If we examine every place in John's (and the other Gospel writers) writings where he has used theos (the form which is used for subjects and predicate nouns and ends with an `s') to mean "God," we find he always uses the article (ho, `the') with it, unless it is accompanied by a "prepositional" modifier: "of you"; "to us"; with him"; "for all"; etc.

In other words, when a proper example (comparable to John 1:1c) is used (as it very often is), theos will have the article "the" (ho or ὁ   in the NT Greek) with it to mean "God" (ὁ   θεὸς,  `the god').  For example:

Jn  3:2;  Jn  3:16;   Jn  3:17;   Jn  3:33;  Jn  3:34;  Jn  4:24;  Jn  6:27;  Jn  8:42;  Jn  9:29;  Jn  9:31;   Jn 11:22;  Jn 13:31; Jn 13:32; etc.

When proper examples do not have the article, "a god" is intended!  Here's one way to look for all the uses of theos in John's and also note whether o (the) is used with it.  Half way down the following page are the instructions for finding theos in the NT:

For comparison, look at the examples of "man" (anthropos in NT Greek).  John uses the article "the" () with anthropos (ἄνθρωπος) to indicate a certain, definite "man."  But when he uses it alone (and, again, without "prepositional" additions such as "of the world" "in the house"; "with the Lord"; etc.),  it simply means "a man."  For example:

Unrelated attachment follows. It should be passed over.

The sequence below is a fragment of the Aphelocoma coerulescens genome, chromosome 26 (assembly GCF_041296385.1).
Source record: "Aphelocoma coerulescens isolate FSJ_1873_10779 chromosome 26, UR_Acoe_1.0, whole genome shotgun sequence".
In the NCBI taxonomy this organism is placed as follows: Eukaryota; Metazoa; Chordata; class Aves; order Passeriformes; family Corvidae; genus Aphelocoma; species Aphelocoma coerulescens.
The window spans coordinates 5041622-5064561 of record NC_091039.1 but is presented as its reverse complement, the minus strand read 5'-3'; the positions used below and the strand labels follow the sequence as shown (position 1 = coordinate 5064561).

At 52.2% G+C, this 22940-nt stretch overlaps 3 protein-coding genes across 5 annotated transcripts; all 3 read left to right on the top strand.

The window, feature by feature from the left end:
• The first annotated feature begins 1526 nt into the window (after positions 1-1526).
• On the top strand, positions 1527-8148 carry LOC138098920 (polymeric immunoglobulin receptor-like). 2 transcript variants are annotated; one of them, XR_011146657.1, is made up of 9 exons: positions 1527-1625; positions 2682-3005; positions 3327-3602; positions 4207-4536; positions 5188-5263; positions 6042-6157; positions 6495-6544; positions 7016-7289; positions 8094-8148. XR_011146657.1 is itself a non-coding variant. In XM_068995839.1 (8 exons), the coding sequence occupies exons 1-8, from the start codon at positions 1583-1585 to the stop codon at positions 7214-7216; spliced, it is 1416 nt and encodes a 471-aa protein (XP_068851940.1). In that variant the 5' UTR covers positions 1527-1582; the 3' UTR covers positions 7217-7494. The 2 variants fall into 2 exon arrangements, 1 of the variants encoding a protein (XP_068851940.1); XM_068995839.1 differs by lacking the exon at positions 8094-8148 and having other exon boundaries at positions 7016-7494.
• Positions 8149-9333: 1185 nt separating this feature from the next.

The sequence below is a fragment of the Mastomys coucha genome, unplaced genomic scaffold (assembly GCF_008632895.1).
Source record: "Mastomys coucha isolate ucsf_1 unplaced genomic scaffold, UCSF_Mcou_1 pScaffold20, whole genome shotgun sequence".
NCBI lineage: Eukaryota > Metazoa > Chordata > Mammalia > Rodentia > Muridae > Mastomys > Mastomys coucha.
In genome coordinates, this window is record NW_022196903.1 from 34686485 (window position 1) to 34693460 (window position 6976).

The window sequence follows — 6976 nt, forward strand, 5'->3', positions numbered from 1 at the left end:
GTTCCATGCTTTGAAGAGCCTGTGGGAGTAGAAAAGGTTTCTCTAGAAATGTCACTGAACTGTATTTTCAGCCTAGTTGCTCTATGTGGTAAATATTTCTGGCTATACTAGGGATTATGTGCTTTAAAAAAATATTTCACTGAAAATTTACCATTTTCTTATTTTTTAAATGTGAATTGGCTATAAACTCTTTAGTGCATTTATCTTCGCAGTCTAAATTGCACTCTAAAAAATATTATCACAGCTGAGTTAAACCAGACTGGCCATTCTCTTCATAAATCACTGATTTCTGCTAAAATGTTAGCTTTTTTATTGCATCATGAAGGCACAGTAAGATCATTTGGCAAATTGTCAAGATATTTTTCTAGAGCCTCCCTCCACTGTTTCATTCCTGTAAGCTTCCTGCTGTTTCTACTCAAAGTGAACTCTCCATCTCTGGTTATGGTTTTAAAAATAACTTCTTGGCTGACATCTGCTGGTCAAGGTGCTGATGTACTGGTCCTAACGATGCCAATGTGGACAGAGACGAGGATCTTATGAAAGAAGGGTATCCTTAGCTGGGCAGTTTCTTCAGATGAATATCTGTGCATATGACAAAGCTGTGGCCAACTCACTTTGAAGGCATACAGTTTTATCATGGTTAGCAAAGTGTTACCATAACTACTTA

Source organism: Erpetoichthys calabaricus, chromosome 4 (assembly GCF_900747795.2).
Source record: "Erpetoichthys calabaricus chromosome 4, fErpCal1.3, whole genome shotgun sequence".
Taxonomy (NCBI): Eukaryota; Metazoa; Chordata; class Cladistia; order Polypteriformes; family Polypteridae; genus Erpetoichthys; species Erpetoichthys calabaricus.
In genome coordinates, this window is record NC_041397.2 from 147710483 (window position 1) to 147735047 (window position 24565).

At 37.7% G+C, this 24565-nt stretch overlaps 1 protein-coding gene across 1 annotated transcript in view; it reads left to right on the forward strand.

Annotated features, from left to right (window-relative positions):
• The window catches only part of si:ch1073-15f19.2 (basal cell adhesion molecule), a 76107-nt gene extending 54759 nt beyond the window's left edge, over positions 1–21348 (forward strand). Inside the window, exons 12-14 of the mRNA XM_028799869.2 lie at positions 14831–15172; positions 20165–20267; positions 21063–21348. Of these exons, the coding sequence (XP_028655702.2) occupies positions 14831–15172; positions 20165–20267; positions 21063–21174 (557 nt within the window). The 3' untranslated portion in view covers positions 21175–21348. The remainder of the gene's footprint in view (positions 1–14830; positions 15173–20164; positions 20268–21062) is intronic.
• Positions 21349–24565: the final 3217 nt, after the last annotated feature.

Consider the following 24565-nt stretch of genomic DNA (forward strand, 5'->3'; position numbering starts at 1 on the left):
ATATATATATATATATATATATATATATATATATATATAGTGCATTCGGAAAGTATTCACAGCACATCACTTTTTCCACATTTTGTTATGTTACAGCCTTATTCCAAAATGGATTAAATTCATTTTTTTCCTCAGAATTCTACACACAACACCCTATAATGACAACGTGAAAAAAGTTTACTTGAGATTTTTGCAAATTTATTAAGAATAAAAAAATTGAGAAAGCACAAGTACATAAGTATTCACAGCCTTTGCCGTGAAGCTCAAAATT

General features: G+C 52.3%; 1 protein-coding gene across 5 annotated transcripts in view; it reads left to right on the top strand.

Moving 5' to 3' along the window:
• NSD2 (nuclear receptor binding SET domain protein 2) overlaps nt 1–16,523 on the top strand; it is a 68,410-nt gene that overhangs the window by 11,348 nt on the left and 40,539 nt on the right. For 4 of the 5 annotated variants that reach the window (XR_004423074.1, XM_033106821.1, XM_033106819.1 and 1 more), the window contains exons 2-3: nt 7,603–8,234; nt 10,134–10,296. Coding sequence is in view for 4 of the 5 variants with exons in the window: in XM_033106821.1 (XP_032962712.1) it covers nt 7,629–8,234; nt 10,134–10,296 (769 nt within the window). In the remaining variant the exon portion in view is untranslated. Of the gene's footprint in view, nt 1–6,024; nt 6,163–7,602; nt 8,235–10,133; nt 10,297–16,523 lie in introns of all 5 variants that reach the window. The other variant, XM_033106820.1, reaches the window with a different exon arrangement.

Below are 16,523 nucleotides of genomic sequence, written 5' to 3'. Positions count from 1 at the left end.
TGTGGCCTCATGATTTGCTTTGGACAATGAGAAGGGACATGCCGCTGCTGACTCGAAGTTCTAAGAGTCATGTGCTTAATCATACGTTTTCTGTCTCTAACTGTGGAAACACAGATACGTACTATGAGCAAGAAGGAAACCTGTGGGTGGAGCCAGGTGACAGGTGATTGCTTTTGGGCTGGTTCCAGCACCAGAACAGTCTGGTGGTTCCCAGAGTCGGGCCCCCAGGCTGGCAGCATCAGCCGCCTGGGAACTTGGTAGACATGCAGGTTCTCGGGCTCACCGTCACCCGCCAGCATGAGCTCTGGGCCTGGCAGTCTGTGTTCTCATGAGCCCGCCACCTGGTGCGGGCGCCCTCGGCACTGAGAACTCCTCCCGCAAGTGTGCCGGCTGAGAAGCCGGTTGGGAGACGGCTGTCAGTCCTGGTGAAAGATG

John 1:6;  Jn 3:4;  Jn 3:27;  Jn 7:23;  Jn 7:46;  Jn  9:16;  Jn 10:33;  Jn 16:21; etc.

Trinitarian scholars, in desperation, have invented "grammar rules" in the last century or two in order to "make" John 1:1c say "and the Word was God [ho theos]."

One, which initially makes the most sense, but is completely false, nevertheless, is "Colwell's Rule." It says that when the predicate noun comes before its verb (theos coming before `was' in John 1:1c) in the original NT Greek, the definite article may be "understood" to be with it!  This is provably false as I have shown in my article on John 1:1c (DEF).

The other "rule" is that when the predicate noun comes before its verb (as in John 1:1c, of course), the predicate noun (theos in John 1:1c) is understood to be qualitative, and, therefore, for some reason, that makes the Word equal to God!  This is also provably wrong.

The trinitarian scholars who want to believe "Colwell's Rule" say that the `qualitative' rule is false.  And those trinitarian scholars who believe the `qualitative' rule say that "Colwell's Rule" applied to John 1:1c is heresy!

But it matters little since both made up `rules' are completely false when proper examples (comparable to the actual usage at John 1:1c) are used!